Retail Drinks Australia has described a crackdown by the NT liquor regulator on vendors selling everyday household cooking and beauty items containing small amounts of alcohol as “farcical”.
The ABC reports that the acting director-general of licensing sent the letter to retailers late last week stating that if a vendor wants to sell any product over 50ml that contains 1.15% ethyl alcohol or more, they require a liquor licence, and if the items are being sold without a licence currently, it is in violation of the NT Liquor Act.
Retail Drinks notes that this includes products such as soy sauce, teriyaki sauces and marinades, cough syrup, mouthwash, nailpolish remover, vanilla essence.
Licencing inspectors are reported to have been visiting a range of stores in Darwin and Alice Springs insisting items be taken off the shelves.
“Affected retailers which include grocery stores, petrol stations and pharmacies, all of which have sold these products for the last 40 years, are now being thrown into chaos with Licensing Inspectors visiting these premises and insisting products be pulled from shelves.”
Retail Drinks has a meeting scheduled with the Acting Director-General of Licensing today, with CEO Julie Ryan (above) saying this chaos was completely avoidable.
NT News reports there will also be a “crisis meeting” today “between key soy sauce stakeholders to discuss the condiment’s future in the NT”.
Attorney-General Natasha Fyles said: “It is government policy to support soy sauce, that it is not an alcohol beverage. In terms of soy sauce — common sense will prevail.”
Retail Drinks revealed: “This issue first came to light when the Acting Director-General sent correspondence to all licensees on July 4 asserting this new interpretation of the Liquor Act 1978.
“The same correspondence suggested that in 2011 the then Northern Territory Licensing Commission determined that these products could only be sold with a liquor licence, but the reality is that neither then, nor since the start of the Act over 40 years ago, has this ever been enforced.
“We contacted Ms Ozolins’ office and sought an urgent meeting to discuss this issue, and this interpretation which is seemingly at odds with the Chief Minister and Attorney General’s own interpretation as set out in the new Liquor Act 2019 currently before parliament.”
Under the Liquor Act 1978, Liquor is defined as “a beverage that contains more than 1.15% by volume of ethyl alcohol”. This means that the Acting Director-General considers these products as “beverages”. This is in stark contrast to the new Liquor Act, in which these products are defined as “inedible alcohol”.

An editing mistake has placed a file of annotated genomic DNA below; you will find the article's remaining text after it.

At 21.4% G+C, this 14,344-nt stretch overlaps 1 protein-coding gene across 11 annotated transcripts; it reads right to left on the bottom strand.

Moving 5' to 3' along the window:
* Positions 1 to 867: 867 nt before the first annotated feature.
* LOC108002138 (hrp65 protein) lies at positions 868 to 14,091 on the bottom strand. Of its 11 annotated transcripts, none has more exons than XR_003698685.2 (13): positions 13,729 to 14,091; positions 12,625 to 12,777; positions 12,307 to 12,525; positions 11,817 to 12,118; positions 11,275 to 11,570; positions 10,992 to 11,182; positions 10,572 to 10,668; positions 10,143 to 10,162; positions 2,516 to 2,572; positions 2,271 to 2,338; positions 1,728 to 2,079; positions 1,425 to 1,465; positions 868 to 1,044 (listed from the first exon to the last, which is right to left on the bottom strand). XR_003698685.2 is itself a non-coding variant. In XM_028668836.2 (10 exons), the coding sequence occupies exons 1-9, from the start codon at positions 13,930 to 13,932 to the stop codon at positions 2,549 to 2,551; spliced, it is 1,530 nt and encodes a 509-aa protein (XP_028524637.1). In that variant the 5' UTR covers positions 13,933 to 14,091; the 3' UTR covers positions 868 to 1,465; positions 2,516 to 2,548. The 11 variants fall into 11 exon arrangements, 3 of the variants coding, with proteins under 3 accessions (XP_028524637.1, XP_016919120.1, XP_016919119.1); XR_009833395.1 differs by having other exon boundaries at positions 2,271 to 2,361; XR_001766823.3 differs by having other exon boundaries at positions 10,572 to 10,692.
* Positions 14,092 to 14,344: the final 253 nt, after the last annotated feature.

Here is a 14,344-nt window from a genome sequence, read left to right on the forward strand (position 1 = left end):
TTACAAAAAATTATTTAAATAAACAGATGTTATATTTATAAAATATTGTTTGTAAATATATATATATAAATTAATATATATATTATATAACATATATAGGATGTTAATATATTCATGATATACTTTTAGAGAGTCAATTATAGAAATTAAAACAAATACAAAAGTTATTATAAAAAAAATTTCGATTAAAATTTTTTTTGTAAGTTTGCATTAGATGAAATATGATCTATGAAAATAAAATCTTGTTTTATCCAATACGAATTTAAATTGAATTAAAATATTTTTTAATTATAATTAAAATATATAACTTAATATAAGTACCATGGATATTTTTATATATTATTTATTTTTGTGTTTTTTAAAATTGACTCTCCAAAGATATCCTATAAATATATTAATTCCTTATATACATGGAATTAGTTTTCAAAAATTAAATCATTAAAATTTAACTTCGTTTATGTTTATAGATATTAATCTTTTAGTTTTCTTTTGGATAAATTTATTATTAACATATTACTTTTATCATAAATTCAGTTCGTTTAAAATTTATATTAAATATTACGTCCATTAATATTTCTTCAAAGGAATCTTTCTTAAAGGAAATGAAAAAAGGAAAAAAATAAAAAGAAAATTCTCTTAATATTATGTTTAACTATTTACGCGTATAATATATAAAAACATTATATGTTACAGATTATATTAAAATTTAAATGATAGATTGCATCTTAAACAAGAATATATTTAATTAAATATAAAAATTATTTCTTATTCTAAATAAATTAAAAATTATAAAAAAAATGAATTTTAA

Ryan said this is the regulator going too far and without considering any of the unintended consequences of these actions.
“The correspondence from NT Licensing alleges that a liquor licence is required to sell everyday items like cough syrup, mouthwash, soy sauce and vanilla essence, just to name a few.
“Taking this logically, she is essentially asserting that every pharmacy, petrol station and supermarket in the Territory is in breach of the current Liquor Act by not having a licence.
“It also means that no one may buy these products, or be supplied them, unless they are over 18 and scanned into the Banned Drinkers Register.
“Does this mean the end of honey soy satay barbeques in the park, teenagers working in food outlets handling these products, and no ability to access any of these products if you are on the Banned Drinkers Register?
“We call on the regulator to furnish the legal advice that supports this interpretation, otherwise this is a very misleading communication to have been distributed.”
Retail Drinks had been working with the Alcohol Review Implementation Team of the Chief Minister’s Office to inform the development of the regulations on inedible alcohol when the new Liquor Act came into effect in a few months’ time.
“It is hoped that NT Licensing will cease their activities and alleged new interpretation, in favour of working collaboratively towards the new regulations to govern these substances,” the association noted.
According to the ABC, a Woolworths spokesperson said the company was currently working to comply with requests from regulatory officials.
In 2017, the United Arab Emirates banned the import and circulation of the Japanese Kikkoman soy sauce product and called on consumers to dispose of any they still had, because it contains alcohol.